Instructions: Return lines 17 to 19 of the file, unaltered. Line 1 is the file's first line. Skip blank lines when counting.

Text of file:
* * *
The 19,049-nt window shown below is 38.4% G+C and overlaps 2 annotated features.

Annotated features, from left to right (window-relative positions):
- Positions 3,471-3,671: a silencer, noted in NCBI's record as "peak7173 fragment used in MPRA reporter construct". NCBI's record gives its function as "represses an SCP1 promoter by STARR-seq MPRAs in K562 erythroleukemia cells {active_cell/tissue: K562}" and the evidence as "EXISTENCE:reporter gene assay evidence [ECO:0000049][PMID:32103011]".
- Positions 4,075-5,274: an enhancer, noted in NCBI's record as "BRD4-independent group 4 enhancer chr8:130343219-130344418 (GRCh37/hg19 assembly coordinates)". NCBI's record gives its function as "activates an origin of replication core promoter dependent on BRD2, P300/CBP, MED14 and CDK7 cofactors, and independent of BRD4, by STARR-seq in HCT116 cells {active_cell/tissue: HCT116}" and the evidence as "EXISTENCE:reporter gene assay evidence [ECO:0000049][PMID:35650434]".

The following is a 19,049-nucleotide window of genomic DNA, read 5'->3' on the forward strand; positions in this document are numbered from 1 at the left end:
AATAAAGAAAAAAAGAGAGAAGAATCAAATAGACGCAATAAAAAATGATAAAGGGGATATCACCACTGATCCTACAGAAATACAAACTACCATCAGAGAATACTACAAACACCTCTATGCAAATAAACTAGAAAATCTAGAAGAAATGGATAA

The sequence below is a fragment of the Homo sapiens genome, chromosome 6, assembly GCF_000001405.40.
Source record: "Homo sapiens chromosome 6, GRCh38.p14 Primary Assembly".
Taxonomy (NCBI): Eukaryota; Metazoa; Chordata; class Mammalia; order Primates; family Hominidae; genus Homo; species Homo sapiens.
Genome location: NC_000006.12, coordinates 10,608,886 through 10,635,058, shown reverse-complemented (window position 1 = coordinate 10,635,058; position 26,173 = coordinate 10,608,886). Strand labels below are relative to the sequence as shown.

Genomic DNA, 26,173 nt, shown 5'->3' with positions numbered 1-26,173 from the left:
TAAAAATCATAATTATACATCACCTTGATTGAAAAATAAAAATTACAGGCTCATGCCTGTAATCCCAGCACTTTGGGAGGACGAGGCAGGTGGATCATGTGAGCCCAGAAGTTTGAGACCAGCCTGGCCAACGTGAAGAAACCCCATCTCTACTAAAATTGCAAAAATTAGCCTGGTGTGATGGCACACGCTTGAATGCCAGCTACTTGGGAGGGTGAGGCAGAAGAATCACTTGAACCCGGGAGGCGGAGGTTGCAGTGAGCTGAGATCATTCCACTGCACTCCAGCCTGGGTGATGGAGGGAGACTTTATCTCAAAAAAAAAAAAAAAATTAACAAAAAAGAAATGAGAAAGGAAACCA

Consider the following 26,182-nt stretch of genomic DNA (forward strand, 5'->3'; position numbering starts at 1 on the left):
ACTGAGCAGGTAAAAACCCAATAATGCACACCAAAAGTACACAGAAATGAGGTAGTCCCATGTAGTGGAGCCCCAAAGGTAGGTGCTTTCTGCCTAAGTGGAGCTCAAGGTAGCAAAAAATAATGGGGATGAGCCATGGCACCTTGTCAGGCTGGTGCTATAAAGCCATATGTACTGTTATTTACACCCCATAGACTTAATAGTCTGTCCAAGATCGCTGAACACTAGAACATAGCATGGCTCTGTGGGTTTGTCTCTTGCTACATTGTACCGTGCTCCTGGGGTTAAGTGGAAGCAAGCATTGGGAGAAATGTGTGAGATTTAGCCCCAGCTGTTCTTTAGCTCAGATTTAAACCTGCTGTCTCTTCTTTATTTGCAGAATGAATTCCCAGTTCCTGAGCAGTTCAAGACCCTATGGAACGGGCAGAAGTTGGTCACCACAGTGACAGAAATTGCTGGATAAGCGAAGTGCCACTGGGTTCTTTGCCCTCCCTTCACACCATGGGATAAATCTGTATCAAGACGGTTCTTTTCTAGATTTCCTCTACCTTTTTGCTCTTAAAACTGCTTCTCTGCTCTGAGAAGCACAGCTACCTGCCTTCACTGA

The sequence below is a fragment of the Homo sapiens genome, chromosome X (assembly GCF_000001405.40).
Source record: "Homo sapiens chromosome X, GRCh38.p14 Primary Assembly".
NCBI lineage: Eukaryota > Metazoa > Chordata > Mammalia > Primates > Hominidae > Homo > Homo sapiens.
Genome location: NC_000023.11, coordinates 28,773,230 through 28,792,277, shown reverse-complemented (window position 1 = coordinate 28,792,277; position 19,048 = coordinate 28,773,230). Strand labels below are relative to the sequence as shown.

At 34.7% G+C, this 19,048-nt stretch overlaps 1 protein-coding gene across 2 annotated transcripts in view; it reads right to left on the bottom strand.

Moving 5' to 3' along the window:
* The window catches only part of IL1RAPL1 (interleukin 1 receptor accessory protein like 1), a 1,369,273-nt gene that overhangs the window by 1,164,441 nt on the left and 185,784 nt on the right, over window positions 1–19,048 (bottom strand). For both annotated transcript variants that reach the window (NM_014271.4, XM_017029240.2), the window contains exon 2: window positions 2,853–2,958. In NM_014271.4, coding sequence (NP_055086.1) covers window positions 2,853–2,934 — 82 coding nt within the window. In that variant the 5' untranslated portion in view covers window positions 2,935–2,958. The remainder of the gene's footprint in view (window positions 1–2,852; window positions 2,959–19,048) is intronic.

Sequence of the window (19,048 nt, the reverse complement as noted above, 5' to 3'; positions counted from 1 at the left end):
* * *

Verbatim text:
NCBI lineage: Eukaryota > Metazoa > Chordata > Mammalia > Primates > Hominidae > Homo > Homo sapiens.
Genome location: NC_000023.11, coordinates 28,773,230 through 28,792,277, shown reverse-complemented (window position 1 = coordinate 28,792,277; position 19,048 = coordinate 28,773,230). Strand labels below are relative to the sequence as shown.

At 34.7% G+C, this 19,048-nt stretch overlaps 1 protein-coding gene across 2 annotated transcripts in view; it reads right to left on the bottom strand.